Depending on which GM-owned brand you’re shopping with, the specifications of your SGE motor will differ, too. For example, the same SGE engines used by Opel (and its UK-specific brand, Vauxhall) can have varying modifications made to them. That’s when compared to China or US-market SGE motors. For now, though, we’ll stick with the GM SGE Ecotec engines that are sold widely here in the US.
While also focusing primarily on the 1.5-liter turbocharged variant, which is the subject of this guide on the GM 1.5 turbo engine problems. Specifically, a ‘GM 1.5 engine’ can be any one of three distinct forms. These would be the L3A, LFV, and LYX. Here’s a round-up of their specifications, and what cars were they optioned with…
GM 1.5 (Not) Turbo Inline-4 Engine – L3A (2016 To Present)
We’re only including this for comparison’s sake, as the L3A is the sole GM 1.5 engine that isn’t fitted with a turbocharger. It’s naturally-aspirated, but nevertheless includes a similar direct injection like the other SGE engines. They feature a redline at 6,000RPM and were first unveiled for the Chevy Volt.
- Chevy Volt (2016-Present): 100hp (peak power at 5,600RPM), and 130lb-ft of torque (peak torque at 4,300RPM)
- Buick Vette 5 (2017-2019): 106hp (peak power at 5,800RPM), and 102lb-ft of torque (peak torque at 4,400RPM)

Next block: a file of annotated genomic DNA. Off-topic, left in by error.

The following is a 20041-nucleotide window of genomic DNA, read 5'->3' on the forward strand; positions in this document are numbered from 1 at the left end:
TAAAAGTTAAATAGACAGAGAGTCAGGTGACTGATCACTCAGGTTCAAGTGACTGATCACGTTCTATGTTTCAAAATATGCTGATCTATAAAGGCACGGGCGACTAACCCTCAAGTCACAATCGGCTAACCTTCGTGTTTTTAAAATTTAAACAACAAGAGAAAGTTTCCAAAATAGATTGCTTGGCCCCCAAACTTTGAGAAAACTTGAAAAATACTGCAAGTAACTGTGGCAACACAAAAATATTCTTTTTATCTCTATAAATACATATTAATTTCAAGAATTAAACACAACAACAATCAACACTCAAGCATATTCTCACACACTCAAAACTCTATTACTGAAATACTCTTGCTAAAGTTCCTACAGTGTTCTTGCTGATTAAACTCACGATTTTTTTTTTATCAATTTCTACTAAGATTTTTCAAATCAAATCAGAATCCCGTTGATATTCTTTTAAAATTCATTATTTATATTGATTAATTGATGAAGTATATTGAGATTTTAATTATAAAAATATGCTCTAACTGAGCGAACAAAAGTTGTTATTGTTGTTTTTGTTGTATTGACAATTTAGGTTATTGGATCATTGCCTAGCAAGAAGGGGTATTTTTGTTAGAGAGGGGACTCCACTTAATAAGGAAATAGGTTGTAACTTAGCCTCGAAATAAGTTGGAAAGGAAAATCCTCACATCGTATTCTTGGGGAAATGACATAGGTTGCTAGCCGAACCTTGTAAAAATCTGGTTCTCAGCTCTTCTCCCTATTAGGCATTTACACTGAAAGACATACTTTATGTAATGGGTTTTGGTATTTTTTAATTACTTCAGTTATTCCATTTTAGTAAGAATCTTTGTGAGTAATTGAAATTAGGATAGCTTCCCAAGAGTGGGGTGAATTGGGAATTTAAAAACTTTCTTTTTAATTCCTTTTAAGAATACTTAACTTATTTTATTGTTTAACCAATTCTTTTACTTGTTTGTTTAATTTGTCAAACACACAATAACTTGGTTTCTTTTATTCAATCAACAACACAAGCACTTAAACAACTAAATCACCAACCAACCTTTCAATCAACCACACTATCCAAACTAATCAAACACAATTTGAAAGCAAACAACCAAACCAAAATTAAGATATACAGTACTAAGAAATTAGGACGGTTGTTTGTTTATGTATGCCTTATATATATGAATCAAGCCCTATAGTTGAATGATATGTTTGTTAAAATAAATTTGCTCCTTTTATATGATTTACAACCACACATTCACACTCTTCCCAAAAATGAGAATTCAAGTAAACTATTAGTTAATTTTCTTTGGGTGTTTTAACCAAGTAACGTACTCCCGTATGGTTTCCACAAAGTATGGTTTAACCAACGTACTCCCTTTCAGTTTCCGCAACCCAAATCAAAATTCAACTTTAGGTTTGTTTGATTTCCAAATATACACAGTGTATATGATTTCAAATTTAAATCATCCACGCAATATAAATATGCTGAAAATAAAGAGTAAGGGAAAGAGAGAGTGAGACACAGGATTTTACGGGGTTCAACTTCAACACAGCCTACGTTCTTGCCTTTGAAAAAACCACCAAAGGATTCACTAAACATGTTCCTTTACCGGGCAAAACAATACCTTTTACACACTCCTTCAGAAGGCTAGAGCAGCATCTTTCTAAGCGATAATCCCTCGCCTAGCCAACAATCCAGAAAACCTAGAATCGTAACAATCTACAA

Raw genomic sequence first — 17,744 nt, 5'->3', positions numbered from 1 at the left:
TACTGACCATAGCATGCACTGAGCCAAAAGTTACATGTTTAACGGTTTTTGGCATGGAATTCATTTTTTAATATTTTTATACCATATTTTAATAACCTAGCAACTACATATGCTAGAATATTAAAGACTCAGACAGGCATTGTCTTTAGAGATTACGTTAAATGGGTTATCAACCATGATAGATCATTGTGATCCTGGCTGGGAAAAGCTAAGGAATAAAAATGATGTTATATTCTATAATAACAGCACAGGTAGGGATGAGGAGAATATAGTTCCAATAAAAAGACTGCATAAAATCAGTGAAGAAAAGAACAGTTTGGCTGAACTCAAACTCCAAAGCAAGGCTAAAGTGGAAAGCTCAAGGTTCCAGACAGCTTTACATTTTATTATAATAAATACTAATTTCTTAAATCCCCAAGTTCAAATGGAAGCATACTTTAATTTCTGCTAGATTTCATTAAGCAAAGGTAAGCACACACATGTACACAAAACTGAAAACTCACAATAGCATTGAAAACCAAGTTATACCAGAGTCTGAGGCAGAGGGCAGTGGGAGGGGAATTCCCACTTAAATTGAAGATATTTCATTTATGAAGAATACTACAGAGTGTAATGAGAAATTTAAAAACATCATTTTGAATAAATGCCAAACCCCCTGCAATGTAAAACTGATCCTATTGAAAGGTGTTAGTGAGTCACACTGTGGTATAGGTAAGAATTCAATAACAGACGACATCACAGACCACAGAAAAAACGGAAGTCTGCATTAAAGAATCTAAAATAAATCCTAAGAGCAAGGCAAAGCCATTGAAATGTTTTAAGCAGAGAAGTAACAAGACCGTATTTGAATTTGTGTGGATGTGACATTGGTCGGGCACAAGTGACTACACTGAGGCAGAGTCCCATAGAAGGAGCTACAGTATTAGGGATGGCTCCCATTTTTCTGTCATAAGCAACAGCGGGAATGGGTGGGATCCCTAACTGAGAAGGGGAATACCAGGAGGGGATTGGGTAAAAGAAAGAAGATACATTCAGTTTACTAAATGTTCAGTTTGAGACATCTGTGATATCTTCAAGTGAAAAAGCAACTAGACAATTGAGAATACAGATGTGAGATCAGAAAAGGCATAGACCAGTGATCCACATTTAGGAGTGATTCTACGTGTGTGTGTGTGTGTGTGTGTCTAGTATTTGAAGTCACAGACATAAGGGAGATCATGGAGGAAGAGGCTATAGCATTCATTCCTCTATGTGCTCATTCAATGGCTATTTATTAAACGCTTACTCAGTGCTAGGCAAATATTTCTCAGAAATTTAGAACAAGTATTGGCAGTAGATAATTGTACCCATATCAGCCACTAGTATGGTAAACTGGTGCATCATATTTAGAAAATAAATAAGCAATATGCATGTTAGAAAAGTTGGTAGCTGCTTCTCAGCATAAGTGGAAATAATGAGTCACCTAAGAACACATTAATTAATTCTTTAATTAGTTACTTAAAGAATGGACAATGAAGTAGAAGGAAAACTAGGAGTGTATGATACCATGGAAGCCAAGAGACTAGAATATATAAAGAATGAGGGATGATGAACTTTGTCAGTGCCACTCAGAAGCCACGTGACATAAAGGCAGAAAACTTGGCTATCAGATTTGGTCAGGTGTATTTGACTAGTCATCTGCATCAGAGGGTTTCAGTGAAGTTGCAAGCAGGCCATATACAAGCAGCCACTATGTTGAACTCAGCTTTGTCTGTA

- MG 5 (2020-Present): 112hp (peak power at 6,000RPM), and 111lb-ft of torque (peak torque at 4,500RPM)
GM 1.5 Turbo Inline-4 Engine – LFV (2016 To Present)
The first of the actually-turbocharged GM 1.5 engines is the LFV. It featured a cast aluminum DOHC design. And, it had a lower compression ratio of 10.1:1 (compared to 12.5:1 in the L3A). This variant of the SGE redlines at 6,500RPM, and comes with automatic start-stop functionality.
- MG HS (2018-Present): 162hp (peak power at 5,600RPM), and 184lb-ft of torque (peak torque at 1,700 to4,400RPM)
- Chevy Malibu (2016-Present): 163hp (peak power at 5,700RPM), and 184lb-ft of torque (peak torque at 2,000 to 4,000RPM)
- Buick LaCrosse (2016-Present): 169hp (peak power at 5,600RPM), and 184lb-ft of torque (peak torque at 1,700 to 4,000RPM)
- Buick Envision (2016-Present): 169hp (peak power at 5,600RPM), and 184lb-ft of torque (peak torque at 1,700 to 4,000RPM)
- MG 5 LE (2020-Present): 171hp (peak power at 5,600RPM), and 203lb-ft of torque (peak torque at 1,750 to 4,000RPM)
- MG 6 Pro (2021-Present): 181hp (peak power at 5,500RPM), and 210lb-ft of torque (peak torque at 1,500 to 4,000RPM)
GM 1.5 Turbo Inline-4 Engine – LYX (2018 To Present)
A slight update from the LFV, we have GM’s LYX-generation of 1.5 turbo engines. Once again, it has a familiar direct injection, cast aluminum, DOHC design. Even the compression ratio remains similar, at 10.0:1.